Advertise on ChoralNet 
ChoralNet logo
The mission of the ACDA is to inspire excellence in choral music through education, performance, composition, and advocacy.

Chamber Choir/Vocal Ensemble

If you’ve been following my blog for any length of time, you know I love fresh figs.  Love, love, love them!

All year I wait until August, when they are in  season here in the Midwest.  This year, I bought a fig tree so I will be able to have figs any time I want–so I thought. What I didn’t know was how finicky the trees are.

Fig tress cannot withstand temperatures below 10 degrees F, so I had to buy a smallish tree and re-pot it in a plastic pot–not ceramic–so I will be able to drag it across my patio.  It needs to ‘winter’ in my garage.  A bit of work, but for fresh figs, I am willing.  And with our temps often in the 100s this summer, I have had to water, water, water so it wouldn’t die.  And I did and it didn’t die, exactly.  What did happen was leaves fell off regularly.  The small figs I so looked forward to maturing have fallen off, except for one.  That fig looks healthy and should be just about ready to pick…..but I am not sure I can do it!  After trying to keep it alive since May, I don’t have the heart to pluck the last, lone fig. Today, I broke down and bought some figs from the grocery store and will continue to until my fig tree is ready to harvest next year.

Planning my concert cycles for my chamber choir can be likened to the plans I had for my fig tree–sometimes, we must first prepare and be willing to wait a bit.  And, it will “pay off” eventually.  But first, we must wait until everything is in place.

 
 

It’s been a busy summer around here.  Not much different from any other summer.

I spent a good portion of late June and much of July filing music. Any choral director will tell you that’s the worst part of the job.  In most of my church jobs, I had a music librarian who did this but even so, some  of it fell to me anyway.  This summer has been especially messy with filing for some reason but I’m almost finished.  I am on the last bag of  handouts and old programs and my only problem will be deciding what to keep and what to recycle. It should take one more afternoon and then I should be done but not for long–I have to put together fall folders.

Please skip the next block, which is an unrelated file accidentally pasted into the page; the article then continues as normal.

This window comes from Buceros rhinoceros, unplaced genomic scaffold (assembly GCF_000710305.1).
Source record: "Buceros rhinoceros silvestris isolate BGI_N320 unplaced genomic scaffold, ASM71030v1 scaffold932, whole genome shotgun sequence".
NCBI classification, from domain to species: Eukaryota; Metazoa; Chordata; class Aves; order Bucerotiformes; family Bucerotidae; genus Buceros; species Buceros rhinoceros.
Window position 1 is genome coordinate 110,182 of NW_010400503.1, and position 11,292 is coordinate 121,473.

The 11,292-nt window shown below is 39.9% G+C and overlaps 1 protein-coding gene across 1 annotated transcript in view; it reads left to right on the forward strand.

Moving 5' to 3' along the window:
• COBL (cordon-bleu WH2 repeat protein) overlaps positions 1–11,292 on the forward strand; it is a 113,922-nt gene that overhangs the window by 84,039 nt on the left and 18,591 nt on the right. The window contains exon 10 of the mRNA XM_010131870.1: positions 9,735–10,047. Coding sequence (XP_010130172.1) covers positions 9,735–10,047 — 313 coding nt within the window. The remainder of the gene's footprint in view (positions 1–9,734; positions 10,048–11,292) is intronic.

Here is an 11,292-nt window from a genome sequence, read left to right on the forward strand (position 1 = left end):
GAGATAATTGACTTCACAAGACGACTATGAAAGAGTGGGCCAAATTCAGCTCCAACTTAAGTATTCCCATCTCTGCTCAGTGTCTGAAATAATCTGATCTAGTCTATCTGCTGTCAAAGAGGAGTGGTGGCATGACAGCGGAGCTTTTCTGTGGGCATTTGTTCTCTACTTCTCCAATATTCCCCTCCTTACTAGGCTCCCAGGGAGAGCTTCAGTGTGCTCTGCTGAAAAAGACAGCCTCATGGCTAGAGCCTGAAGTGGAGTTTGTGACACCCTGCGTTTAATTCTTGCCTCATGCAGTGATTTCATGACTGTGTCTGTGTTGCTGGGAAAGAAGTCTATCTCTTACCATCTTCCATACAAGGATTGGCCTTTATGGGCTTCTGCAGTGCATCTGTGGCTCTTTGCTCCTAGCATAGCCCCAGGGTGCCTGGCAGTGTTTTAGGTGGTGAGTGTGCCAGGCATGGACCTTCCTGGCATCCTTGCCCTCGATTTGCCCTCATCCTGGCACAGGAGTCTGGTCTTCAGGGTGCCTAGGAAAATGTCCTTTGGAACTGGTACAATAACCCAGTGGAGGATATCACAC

Many of my peers–directors and conductors–can’t be bothered with this “busy work” but I almost like it. I see what we have and don’t have.  I see what condition the copies are in.  Sometimes, I find music I forgot we have and am inspired to program it!

I am really one of those “hands on” people and have no problem pitching in when needed.  I find if I want something to happen, some times have to make it happen.  And while I have wonderful volunteers, the buck stops with me but at times, it starts with me as well.

I suppose it would be wonderful to be a Diva and be waited on…..or maybe it wouldn’t, I wouldn’t know.  I’ve always pitched in and gotten my hands dirty.  I don’t know any other way.

 
 

With Mother’s Day this past Sunday, I am reminded how being a Mom has influenced how I run my choirs.

When my boys were babies and young children, I had to make every second count I had free to do my job properly.  When they were tiny, I taught privately and had a studio of beginning piano students and several voice students.  I usually had about 15 students and scheduled three a day, five days a week, while it was afternoon nap time.  Often, toward the end of the last lesson of the day, I would hear tiny voices singing along to my students.  I knew they knew when I was finished, it was time to get up and were singing to just pass the time until it was. When I had church jobs, I would do my planning and practicing when they were in school or in bed.  With my children’s choirs, I also planned and practiced when they weren’t around as well because the one thing I craved was SILENCE.